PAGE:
Callie G. Mauldin
You push the church’s gate door open and walk past the wild verbena, fuchsia palls of fire at your feet. Your heartbeat quickens. The church’s box-shaped form could be mistaken for any of the warehouse-sized slaughterhouses that pock the Texas highways nearby. All two hundred fellow Believers shuffle in, single file for The Ra’s joining ceremony. You hold yourself back from the group and watch. You know how this goes. The Believers will christen the new members, splash water on their necks, infect them with false promises. All of those newcomers, breathless in their white robes, their mouths open, like newborn birds, believing in the end of days, pouring their money, their integrity, their esteem into The Ra. They stink of desperation—yeasty body odor and grape juice-stained breath—like you once did. But this will be your last night. This will be your last night with them.
Tending the orchards was the work assignment you’d won in the lottery when you landed at the camp two years ago. You loved it. Sunup to sundown, rainy days, dry days. You’d pluck the freshest, most luscious apples, plums, and pears for The Ra. You’d bring bushels of peaches to the orphans, the unwanted children taken in and nurtured by The Ra, in the nursery.
With time, you yielded to the Texas sun, whose summer heat could smother the tenderest buds in the orchard’s rows of fruit, stipples of red in the distance. Sweat poured from your limbs as though you were a snake shedding its skin. And after a while, the reality of your new life eclipsed the memories of your old one—curled up on dusty shelter floors or passed out on sweat-soaked motel beds, shaking like a rattler’s tail for days.
In front of you at the joining ceremony, seated on his large, wooden throne, The Ra wears his signature white robe. There is a blunt pain in your abdomen when you see him. This pain travels up your esophagus, and you imagine it in hyper color, electric green or yellow, like a cartoon drawing of a viral infection in a science textbook, until it lands in your throat, arrests your breathing. You cough and try to shake the feeling. It’s hard to imagine you slept beside him, limb-twisted, your breasts pressed against his freckled back. It’s hard to imagine you believed in any of those fairytales of childhood, where the white knight saves the distressed beauty.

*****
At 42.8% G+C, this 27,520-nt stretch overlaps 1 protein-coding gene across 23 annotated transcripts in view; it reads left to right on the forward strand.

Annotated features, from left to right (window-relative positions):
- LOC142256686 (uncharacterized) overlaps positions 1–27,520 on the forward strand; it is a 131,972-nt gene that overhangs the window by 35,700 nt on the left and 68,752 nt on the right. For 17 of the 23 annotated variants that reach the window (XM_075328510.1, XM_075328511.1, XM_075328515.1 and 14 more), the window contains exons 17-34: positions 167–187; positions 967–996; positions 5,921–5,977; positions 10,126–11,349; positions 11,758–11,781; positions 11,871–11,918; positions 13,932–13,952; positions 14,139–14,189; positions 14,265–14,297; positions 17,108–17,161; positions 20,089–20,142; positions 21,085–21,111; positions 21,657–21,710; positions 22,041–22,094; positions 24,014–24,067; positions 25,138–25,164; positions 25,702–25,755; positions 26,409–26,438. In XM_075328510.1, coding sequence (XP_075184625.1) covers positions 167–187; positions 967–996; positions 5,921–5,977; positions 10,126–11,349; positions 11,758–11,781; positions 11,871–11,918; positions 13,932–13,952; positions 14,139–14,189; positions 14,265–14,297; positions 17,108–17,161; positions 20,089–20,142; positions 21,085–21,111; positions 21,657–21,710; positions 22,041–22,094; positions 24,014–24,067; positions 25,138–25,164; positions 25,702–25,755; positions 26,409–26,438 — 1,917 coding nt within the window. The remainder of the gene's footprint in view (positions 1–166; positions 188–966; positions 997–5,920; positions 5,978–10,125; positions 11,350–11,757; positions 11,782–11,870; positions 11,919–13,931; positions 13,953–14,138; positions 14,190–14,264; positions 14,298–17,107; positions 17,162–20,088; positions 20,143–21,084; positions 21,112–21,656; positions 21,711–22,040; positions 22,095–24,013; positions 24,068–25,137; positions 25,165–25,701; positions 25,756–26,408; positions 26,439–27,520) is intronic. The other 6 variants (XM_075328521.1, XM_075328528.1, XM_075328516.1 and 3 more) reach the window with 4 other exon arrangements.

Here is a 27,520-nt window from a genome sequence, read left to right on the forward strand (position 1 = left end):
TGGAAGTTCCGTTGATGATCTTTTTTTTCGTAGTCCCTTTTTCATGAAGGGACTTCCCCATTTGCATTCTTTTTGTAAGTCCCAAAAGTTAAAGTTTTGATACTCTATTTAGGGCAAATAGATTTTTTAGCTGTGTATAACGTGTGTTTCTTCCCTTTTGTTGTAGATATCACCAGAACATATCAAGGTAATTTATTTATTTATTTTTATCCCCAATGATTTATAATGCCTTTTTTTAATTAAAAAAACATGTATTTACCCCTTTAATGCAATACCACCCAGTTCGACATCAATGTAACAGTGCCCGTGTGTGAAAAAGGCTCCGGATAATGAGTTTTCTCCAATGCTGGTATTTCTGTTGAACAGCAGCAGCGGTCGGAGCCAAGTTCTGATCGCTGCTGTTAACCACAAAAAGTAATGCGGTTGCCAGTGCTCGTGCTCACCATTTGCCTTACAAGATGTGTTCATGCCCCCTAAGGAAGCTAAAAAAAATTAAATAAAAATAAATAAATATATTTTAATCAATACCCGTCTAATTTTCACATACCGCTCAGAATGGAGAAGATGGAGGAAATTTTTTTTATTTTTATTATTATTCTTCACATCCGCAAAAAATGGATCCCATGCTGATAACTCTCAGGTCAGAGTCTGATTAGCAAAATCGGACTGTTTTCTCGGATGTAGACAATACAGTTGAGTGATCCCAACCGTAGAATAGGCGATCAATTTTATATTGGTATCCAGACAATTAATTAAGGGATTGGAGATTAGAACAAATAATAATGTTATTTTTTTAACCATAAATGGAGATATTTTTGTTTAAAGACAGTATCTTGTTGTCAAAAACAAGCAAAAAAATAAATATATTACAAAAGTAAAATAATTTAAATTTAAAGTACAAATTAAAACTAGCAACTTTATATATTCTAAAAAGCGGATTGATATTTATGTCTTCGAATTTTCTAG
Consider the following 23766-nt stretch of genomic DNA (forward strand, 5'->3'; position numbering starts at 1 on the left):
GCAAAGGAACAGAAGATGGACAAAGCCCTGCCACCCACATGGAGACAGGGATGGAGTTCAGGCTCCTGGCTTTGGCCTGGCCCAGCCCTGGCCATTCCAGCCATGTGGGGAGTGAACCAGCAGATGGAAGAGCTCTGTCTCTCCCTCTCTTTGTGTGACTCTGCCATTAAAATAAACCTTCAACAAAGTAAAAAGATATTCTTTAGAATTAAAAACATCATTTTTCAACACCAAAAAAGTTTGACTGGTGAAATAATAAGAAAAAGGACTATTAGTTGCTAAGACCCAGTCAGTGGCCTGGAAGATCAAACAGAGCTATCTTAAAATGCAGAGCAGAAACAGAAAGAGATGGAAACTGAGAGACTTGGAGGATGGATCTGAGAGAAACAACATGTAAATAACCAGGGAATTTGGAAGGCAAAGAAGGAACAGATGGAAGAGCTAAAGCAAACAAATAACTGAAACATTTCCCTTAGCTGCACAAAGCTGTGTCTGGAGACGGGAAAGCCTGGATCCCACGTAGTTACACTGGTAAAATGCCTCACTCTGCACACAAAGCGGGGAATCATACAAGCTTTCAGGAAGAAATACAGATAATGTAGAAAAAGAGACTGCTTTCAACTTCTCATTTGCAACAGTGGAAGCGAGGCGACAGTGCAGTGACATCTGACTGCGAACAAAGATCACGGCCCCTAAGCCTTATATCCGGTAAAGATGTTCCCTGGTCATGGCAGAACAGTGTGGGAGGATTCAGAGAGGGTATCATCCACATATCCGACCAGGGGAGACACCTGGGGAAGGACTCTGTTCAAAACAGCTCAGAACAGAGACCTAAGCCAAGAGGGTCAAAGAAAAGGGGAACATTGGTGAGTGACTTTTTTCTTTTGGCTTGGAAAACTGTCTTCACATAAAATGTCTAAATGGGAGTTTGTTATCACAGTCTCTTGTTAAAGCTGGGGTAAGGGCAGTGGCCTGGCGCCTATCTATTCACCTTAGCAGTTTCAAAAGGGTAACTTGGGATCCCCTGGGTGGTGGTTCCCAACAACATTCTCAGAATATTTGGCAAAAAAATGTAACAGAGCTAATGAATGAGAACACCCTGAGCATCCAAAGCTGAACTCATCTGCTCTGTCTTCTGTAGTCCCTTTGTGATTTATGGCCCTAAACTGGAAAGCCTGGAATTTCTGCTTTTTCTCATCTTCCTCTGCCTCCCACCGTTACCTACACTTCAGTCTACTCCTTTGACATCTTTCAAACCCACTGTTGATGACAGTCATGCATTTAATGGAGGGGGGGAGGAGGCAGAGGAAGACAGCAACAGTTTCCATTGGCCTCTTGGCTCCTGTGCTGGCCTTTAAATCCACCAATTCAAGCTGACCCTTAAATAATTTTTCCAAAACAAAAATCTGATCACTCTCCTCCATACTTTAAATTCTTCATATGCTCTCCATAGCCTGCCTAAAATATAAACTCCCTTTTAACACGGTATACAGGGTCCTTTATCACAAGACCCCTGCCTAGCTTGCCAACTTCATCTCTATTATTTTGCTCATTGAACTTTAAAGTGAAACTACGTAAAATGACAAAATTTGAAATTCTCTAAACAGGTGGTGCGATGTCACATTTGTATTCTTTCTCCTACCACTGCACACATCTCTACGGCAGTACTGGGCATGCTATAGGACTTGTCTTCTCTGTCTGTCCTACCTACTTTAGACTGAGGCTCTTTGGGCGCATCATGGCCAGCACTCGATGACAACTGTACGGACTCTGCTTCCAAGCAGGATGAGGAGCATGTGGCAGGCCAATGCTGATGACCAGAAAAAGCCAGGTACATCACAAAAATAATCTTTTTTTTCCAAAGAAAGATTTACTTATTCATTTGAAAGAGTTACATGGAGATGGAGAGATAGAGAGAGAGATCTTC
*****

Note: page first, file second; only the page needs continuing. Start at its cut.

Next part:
Eleven months ago, in a small prayer group, he palmed the nape of your neck, turned your eyes to Heaven, and showed you how to look into the light until it became an image, a vision of God. You saw a child crying and you saw yourself whited out, dead and come back to life. You’d waited your whole life to be consumed by something worthwhile, to be inspired by someone. The first time you got high, you were just a teenager, and your whole body hummed like a locomotive, speeding down the rails, and then slowed down and spun around. You’d found that feeling again in The Ra, like being weightless in water, losing the heaviness of your shame. You looked for every occasion to be near him. The first time you knew he would consume you was when he helped the crippled woman walk again, like something from a goddamn movie. Haloed by a white spotlight, The Ra looked other-worldly on the stage as he retold his version of Genesis, the story of the fall. There was a small woman next to him in a heavy black wheelchair, her fingers and toes curled up like snails, her eyes closed as if she were sleeping. You watched as he lifted her from her chair, cradled her, and chanted in sacred tongues. Her limbs slowly unfurled, a hawk clawing for food.